SASY Wrap #5 – …And a SASY New Year

And so the epic saga continues. We here at Fan With a Movie Yammer are now 50 films — count ’em 50 films — into our experimental plunge into the Top 250 films of all time. That sounded impressive until we realized it means we still have 200 to go. Luckily our interest remains keen and our willingness to flood the screen with pixels remains undiminished. A quick scan through our word counts and a gambol through Google reveals to us that our yammers on these 50 movies are collectively longer than Sense and Sensibility, so take that Jane Austen! We only mention that because we really have enjoyed this experience and we think that tucked away in our small mountain of verbiage are some actual decent insights — hopefully you have been exploring our site and will agree.

But on to films 41 — 50. This most recent batch of 10 saw us thoroughly entrenched in American cinema of the early 1940s, as only one film was not from the United States (and it was a British short documentary, so no subtitles this go round). In this wrap up we’ll express the merits and problems with American cinema of the period, and why we are really jonesing for some European or Asian films right now. We will touch on reputation versus merit when it comes to film and film criticism. And we’ll try to sort out our own puzzlement over the inclusion of some of these films in the Top 250. But first, as tradition demands, our respective (and this time nearly identical) rankings of the last 10 films.

S.

J.

1. Casablanca (1942) 1. Citizen Kane (1941)
2. Citizen Kane (1941) 2. Casablanca (1942)
3. The Lady Eve (1941) 3. The Lady Eve (1941)
4. His Girl Friday (1940) 4. His Girl Friday (1940)
5. Meshes of the Afternoon (1943) 5. Meshes of the Afternoon (1943)
6. The Magnificent Ambersons (1942) 6. The Magnificent Ambersons (1942)
7. The Grapes of Wrath (1940) 7. The Grapes of Wrath (1940)
8. To Be or Not To Be (1942) 8. To Be or Not To Be (1942)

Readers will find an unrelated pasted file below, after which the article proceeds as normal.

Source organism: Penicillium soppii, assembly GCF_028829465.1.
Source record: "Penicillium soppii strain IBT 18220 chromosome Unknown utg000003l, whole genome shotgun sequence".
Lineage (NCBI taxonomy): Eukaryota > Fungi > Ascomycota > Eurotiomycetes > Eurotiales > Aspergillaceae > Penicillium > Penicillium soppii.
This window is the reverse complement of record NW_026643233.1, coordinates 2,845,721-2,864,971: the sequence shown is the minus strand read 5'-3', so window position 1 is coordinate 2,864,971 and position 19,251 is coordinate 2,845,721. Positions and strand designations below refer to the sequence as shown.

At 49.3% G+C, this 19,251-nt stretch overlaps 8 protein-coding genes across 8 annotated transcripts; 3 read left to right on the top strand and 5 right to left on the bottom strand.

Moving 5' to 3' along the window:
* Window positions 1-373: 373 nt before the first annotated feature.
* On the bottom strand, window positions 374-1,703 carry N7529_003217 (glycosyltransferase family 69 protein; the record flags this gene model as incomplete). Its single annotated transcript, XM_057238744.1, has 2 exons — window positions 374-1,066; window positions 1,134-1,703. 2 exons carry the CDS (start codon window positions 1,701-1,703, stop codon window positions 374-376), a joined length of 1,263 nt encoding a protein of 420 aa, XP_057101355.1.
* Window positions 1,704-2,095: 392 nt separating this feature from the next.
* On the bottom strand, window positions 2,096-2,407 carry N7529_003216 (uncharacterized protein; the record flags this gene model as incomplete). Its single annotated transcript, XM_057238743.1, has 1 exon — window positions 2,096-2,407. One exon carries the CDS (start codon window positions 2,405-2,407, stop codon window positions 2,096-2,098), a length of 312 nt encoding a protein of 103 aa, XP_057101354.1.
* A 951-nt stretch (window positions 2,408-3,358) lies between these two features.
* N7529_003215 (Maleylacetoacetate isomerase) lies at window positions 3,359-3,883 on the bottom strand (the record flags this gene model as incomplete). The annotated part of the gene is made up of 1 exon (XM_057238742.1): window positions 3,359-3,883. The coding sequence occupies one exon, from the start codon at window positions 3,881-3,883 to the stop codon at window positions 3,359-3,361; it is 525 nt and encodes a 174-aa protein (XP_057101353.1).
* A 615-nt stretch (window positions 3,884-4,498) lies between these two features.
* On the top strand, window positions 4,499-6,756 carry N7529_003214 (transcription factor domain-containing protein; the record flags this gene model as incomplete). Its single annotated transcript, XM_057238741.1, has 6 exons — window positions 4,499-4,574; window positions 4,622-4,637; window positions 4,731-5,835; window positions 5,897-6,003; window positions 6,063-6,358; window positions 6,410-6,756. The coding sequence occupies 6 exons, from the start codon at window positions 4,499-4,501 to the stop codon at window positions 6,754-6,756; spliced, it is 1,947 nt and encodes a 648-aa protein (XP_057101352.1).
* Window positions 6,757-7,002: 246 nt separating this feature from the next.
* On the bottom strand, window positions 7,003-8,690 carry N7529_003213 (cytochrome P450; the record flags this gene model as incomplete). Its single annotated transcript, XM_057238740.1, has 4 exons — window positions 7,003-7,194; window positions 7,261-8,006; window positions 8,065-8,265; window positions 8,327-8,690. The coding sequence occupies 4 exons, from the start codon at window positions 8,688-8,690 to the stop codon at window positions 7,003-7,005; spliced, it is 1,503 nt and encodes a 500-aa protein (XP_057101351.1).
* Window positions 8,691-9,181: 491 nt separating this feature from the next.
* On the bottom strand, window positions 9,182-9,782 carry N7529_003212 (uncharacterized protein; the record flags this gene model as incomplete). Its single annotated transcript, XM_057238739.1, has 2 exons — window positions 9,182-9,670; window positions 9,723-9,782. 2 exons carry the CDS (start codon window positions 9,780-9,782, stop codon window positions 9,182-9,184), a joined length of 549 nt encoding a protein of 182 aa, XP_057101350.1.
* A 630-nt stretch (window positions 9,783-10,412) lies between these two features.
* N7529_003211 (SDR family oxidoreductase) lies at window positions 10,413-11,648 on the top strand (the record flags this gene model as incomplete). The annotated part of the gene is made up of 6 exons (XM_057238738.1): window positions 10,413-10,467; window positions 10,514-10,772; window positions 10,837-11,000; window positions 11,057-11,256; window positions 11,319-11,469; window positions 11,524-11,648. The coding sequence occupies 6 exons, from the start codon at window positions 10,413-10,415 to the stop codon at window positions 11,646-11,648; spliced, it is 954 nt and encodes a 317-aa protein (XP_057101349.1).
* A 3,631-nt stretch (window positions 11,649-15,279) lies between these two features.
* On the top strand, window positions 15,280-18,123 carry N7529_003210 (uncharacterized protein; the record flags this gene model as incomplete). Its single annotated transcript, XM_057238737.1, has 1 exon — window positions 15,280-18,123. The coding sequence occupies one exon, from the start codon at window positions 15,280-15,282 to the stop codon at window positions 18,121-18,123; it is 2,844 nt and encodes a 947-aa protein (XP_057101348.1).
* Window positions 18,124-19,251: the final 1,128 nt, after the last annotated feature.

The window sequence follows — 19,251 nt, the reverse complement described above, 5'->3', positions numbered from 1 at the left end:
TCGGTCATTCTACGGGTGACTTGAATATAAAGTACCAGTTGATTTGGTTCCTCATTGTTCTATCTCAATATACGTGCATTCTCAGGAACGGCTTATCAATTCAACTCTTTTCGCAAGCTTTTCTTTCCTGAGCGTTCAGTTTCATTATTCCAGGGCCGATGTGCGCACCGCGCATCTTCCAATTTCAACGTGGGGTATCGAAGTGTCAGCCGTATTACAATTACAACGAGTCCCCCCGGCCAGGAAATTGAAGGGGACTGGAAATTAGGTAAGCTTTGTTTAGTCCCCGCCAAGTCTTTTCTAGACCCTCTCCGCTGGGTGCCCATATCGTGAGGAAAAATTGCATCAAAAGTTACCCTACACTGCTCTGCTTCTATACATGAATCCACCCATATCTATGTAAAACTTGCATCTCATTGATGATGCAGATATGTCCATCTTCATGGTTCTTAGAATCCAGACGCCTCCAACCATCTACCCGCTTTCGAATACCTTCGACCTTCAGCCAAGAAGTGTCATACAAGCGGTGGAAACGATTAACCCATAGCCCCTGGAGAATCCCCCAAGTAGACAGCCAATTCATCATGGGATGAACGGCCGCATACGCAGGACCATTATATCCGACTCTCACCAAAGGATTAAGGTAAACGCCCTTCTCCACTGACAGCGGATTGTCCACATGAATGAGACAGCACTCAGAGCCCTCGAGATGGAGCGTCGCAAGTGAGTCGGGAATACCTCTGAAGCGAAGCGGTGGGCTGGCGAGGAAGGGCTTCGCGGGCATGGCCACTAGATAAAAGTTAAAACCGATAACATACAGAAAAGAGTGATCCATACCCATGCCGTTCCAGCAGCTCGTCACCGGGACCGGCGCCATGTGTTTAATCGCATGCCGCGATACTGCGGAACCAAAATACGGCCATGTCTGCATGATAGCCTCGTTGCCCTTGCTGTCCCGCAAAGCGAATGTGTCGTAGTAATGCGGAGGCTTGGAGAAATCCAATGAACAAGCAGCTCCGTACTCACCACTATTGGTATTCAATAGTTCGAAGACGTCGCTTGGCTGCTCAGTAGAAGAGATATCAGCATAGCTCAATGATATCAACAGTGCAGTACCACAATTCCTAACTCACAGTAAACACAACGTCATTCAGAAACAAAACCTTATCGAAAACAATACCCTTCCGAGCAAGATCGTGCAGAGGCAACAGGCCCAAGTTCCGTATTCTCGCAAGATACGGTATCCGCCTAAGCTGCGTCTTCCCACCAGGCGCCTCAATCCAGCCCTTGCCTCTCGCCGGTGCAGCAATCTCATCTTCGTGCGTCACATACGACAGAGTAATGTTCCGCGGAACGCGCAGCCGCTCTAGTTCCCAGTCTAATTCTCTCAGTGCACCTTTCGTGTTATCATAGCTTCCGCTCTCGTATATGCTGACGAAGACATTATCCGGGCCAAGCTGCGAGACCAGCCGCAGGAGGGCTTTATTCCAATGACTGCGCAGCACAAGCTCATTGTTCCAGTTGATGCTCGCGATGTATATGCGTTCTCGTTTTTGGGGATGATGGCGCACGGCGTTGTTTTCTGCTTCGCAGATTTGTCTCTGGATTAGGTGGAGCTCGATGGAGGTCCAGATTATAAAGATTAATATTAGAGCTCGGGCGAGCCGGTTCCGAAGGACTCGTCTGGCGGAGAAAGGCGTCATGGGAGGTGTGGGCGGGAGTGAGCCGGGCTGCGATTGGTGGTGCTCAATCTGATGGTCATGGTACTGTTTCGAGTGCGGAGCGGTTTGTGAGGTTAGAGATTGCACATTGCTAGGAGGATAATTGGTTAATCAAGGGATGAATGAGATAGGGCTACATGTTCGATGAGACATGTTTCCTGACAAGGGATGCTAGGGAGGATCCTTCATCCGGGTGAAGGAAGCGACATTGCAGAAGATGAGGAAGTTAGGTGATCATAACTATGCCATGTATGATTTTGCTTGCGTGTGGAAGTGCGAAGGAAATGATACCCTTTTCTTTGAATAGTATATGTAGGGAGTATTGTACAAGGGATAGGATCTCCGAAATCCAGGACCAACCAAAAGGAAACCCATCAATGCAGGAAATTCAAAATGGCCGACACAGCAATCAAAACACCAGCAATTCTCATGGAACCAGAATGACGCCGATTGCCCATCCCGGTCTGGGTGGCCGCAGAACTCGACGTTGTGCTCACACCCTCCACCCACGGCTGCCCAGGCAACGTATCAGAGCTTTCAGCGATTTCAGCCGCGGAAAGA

9. The Great Dictator (1940) 9. The Great Dictator (1940)
10. Listen to Britain (1942) 10. Listen to Britain (1942)

Continue reading

Advertisements

#81 (tie) – The Magnificent Ambersons (1942), dir. Orson Welles

Image

Faith, hope, and charity. Tim Holt stars as the spoiled sociopath George Minafer in Orson Welles’ The Magnificent Ambersons, a film many believe to have been decimated by studio tinkering behind the director’s back.

Poor Orson. With his first film (Citizen Kane), Orson Welles knocked it out of the park, but only really in the eyes of later film scholars and enthusiasts. At the time of its release in 1941, Kane was a failure at the box office and actually booed at the Academy Awards (although it did pick up a screenwriting Oscar). So the pressure was on for Welles to deliver a hit with his second film, The Magnificent Ambersons (1942). It was not to be. The Magnificent Ambersons follows the decaying fortunes of the Amberson family from Victorian elites to forgotten relics in the 20th century. The journey is largely chronicled through the story of Amberson scion George Minafer, a vicious, entitled lout with a pretty serious mother fixation. George clings tenaciously to the former glory of the Amberson name while courting Lucy, the daughter of an inventor and automobile entrepreneur who happens to be in love with George’s mother. Though gorgeously and meticulously shot, the dark drama went over terribly with preview audiences. While Welles was overseas on a project, the studio ruthlessly cut about 50 minutes from the film and tacked on a happy ending, essentially destroying the original vision of the movie. Sadly, only this truncated version remains today, and it became the first of many occasions where the genius behind Citizen Kane would see his films slashed or undermined by studio hacks. (88 min.) Continue reading